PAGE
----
It’s rare to have Bell's palsy more than once. If your child has facial paralysis again, another problem may be causing it and your child should be checked right away by your healthcare provider.

How can I take care of my child?

  • Follow the full course of treatment prescribed by your child’s healthcare provider.
  • Give your child nonprescription pain medicine, such as acetaminophen, ibuprofen, or naproxen.
    • Nonsteroidal anti-inflammatory medicines (NSAIDs), such as ibuprofen and naproxen, may cause stomach bleeding and other problems. Read the label and give to your child as directed.
    • Acetaminophen may cause liver damage or other problems. Read the label carefully and give your child the correct dose as directed. Do not give more doses than directed. To make sure you don’t give your child too much, check other medicines your child takes to see if they also contain acetaminophen. Unless recommended by your healthcare provider, your child should not take this medicine for more than 5 days.
  • Moist heat may help relieve pain, relax the muscles, and make it easier for your child to move the face muscles. Moist heat includes moist heating pads that you can buy at most drugstores, a warm wet washcloth, or a hot shower. To prevent burns to the skin, follow directions on the package and do not allow your child to lie on any type of hot pad. Don’t use heat if there is swelling.
  • Put an ice pack, gel pack, or package of frozen vegetables wrapped in a cloth on the area every 3 to 4 hours, for up to 20 minutes at a time.
  • Try gentle facial massage may help your child get back more muscle movement as he or she recovers.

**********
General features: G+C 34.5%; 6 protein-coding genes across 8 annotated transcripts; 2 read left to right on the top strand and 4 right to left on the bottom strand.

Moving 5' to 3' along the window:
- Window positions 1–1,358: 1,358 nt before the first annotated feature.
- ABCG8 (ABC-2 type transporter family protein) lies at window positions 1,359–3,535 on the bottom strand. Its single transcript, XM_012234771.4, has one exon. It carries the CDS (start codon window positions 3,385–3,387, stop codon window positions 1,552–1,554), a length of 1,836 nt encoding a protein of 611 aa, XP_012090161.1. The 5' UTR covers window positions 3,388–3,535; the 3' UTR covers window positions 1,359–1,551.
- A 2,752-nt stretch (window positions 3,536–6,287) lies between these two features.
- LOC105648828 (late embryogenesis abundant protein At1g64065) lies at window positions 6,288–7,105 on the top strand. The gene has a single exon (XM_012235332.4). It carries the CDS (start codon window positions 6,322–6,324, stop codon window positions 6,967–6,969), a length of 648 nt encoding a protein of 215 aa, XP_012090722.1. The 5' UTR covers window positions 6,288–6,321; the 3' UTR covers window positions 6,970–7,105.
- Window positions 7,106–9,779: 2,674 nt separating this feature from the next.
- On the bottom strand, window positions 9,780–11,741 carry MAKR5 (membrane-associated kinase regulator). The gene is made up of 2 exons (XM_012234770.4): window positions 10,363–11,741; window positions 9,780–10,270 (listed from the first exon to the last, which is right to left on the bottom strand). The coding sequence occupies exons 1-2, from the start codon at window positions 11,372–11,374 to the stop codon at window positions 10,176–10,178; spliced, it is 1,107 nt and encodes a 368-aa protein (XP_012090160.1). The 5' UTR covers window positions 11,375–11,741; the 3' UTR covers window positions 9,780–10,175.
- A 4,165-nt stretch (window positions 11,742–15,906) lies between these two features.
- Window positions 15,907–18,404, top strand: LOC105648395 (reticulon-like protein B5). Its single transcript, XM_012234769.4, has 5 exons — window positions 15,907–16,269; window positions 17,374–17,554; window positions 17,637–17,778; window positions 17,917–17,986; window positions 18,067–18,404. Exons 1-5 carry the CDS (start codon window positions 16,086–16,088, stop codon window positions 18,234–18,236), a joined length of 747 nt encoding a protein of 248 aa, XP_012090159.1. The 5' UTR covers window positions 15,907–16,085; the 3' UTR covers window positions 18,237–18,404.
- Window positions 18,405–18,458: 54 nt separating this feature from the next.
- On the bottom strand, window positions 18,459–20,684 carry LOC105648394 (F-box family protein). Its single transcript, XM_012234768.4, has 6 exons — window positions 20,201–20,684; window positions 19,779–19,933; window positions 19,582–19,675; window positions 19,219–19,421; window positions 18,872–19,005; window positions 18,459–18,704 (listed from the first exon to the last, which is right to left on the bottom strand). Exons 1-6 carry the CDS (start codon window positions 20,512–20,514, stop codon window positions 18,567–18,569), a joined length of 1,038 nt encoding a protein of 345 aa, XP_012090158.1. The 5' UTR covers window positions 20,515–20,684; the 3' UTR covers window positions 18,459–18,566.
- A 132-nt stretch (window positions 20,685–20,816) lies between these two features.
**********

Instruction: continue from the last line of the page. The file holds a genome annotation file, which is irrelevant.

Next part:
• If your child’s eye is not closing completely, keep it moist. Some things that might help keep the eye from getting too dry are:
    • Use artificial tears when your child is awake.
    • Use eye lubricant ointment when your child is sleeping. The ointment may be used also when your child is awake if artificial tears don’t give enough protection. However, the ointment may blur your child’s vision.
    • Wear eyeglasses or a shield to protect the eye. Use sunglasses when your child is out in the sun.
    • Take extra care to keep your child’s eye moist when your child is using a computer. People tend to blink less often while at a computer. Keep eye drops handy.
  • Ask your child’s healthcare provider:
    • How and when you will get your child’s test results
    • How long it will take your child to recover
    • If there are activities your child should avoid and when your child can return to normal activities
    • How to take care of your child at home
    • What symptoms or problems you should watch for and what to do if your child has them
  • Make sure you know when your child should come back for a checkup.
Written by Robert M. Brayden, MD, Professor of Clinical Pediatrics, University of Colorado School of Medicine.
Pediatric Advisor 2016.4 published by RelayHealth.
Last modified: 2016-05-11
Last reviewed: 2016-05-11
This content is reviewed periodically and is subject to change as new health information becomes available. The information is intended to inform and educate and is not a replacement for medical evaluation, advice, diagnosis or treatment by a healthcare professional.
Copyright © 2016 RelayHealth, a division of McKesson Technologies Inc. All rights reserved.